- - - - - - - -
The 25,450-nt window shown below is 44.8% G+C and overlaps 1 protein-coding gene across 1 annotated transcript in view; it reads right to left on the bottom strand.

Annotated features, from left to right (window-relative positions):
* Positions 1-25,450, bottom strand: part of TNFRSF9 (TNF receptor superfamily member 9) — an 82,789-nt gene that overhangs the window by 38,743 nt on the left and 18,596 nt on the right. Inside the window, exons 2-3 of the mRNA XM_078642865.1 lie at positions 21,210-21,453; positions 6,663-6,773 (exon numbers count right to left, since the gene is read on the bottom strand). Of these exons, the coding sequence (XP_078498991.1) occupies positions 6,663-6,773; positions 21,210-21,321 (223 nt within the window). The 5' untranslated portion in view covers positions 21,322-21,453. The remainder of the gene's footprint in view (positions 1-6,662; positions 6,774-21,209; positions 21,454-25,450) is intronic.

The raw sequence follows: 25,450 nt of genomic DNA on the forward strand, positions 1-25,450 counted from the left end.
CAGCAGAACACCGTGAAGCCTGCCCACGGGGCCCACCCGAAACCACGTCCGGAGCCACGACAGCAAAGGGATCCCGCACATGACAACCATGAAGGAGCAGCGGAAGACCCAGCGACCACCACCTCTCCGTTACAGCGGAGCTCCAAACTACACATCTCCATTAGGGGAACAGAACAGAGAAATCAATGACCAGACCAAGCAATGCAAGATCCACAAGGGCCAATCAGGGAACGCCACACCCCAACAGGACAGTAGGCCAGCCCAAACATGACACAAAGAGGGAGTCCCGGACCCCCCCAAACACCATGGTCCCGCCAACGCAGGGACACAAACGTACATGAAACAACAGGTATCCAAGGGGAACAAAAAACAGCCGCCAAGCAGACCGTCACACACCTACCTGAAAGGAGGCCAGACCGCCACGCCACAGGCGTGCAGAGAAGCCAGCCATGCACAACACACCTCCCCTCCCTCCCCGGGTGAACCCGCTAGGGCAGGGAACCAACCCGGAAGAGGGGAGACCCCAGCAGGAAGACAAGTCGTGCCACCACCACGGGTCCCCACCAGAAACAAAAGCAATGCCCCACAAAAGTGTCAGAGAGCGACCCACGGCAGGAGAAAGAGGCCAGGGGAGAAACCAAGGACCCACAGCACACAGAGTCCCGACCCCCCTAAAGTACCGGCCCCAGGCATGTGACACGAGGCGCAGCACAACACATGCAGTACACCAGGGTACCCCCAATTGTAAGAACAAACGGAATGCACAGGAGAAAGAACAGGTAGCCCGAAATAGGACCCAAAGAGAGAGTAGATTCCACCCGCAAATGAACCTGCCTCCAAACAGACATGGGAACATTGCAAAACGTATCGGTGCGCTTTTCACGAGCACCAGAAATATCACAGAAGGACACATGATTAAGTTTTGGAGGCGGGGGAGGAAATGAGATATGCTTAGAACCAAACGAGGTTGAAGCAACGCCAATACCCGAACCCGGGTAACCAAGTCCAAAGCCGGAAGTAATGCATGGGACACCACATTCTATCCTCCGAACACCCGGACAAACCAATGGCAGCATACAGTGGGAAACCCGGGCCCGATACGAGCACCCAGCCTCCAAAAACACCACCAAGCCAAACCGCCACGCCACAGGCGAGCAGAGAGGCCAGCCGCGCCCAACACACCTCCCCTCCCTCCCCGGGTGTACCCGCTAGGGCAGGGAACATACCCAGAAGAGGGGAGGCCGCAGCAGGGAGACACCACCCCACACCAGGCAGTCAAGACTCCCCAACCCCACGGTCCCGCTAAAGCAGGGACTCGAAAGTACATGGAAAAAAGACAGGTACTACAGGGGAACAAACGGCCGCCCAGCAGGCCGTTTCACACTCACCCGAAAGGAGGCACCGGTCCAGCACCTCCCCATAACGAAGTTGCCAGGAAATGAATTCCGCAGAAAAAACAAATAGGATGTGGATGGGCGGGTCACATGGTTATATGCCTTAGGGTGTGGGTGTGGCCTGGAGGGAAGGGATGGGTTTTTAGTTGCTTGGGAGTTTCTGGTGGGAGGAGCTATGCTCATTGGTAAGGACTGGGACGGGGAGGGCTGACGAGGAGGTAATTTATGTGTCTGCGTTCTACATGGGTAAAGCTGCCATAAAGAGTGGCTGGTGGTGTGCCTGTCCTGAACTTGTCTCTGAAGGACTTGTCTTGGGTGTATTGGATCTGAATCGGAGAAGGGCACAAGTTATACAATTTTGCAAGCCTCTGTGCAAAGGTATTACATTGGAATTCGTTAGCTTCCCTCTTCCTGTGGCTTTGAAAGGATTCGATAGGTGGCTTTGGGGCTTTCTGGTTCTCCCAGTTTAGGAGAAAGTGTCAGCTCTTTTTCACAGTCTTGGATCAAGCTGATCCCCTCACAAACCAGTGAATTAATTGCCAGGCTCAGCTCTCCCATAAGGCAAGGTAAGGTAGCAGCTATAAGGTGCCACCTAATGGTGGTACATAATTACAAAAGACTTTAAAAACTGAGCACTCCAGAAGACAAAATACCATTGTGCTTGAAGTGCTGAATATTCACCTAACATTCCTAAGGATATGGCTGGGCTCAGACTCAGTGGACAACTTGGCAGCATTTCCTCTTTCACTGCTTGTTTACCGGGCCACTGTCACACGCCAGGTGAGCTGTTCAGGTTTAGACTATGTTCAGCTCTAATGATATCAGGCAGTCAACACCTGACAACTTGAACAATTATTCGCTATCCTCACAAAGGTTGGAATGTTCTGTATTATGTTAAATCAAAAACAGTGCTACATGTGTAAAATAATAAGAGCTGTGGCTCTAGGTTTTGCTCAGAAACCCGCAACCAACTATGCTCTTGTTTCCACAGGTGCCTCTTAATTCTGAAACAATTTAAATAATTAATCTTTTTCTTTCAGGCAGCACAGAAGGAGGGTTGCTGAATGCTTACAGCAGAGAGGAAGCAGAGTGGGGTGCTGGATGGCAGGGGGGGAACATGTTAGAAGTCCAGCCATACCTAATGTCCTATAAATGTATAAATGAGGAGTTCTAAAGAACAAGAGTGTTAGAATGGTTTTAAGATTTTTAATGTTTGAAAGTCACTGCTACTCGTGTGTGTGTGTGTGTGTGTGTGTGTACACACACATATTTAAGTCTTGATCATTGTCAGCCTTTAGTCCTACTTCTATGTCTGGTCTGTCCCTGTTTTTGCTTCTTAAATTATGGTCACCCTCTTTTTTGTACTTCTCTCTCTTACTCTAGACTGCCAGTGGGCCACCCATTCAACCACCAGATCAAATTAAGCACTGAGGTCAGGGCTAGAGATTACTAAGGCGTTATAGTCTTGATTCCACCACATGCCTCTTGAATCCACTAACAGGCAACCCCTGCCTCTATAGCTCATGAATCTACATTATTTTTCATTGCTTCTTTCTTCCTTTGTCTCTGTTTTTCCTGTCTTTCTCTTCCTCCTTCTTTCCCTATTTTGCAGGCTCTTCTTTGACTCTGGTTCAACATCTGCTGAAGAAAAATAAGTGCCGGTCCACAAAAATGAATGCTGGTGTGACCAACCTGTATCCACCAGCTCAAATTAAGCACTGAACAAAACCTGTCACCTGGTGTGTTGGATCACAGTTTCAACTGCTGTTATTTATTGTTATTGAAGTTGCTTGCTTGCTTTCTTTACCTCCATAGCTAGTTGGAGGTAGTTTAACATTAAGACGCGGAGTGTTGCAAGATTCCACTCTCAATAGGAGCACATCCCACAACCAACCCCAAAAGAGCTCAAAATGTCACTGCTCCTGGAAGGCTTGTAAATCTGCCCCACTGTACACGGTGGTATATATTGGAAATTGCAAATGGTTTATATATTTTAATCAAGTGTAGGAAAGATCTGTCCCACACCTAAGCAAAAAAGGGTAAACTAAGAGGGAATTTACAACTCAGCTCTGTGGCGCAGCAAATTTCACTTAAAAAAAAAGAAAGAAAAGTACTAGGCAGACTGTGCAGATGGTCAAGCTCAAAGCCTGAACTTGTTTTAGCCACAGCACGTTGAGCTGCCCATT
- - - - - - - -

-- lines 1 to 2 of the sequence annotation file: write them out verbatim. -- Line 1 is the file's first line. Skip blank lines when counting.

The 25,450-nt window shown below is 44.8% G+C and overlaps 1 protein-coding gene across 1 annotated transcript in view; it reads right to left on the bottom strand.

Annotated features, from left to right (window-relative positions):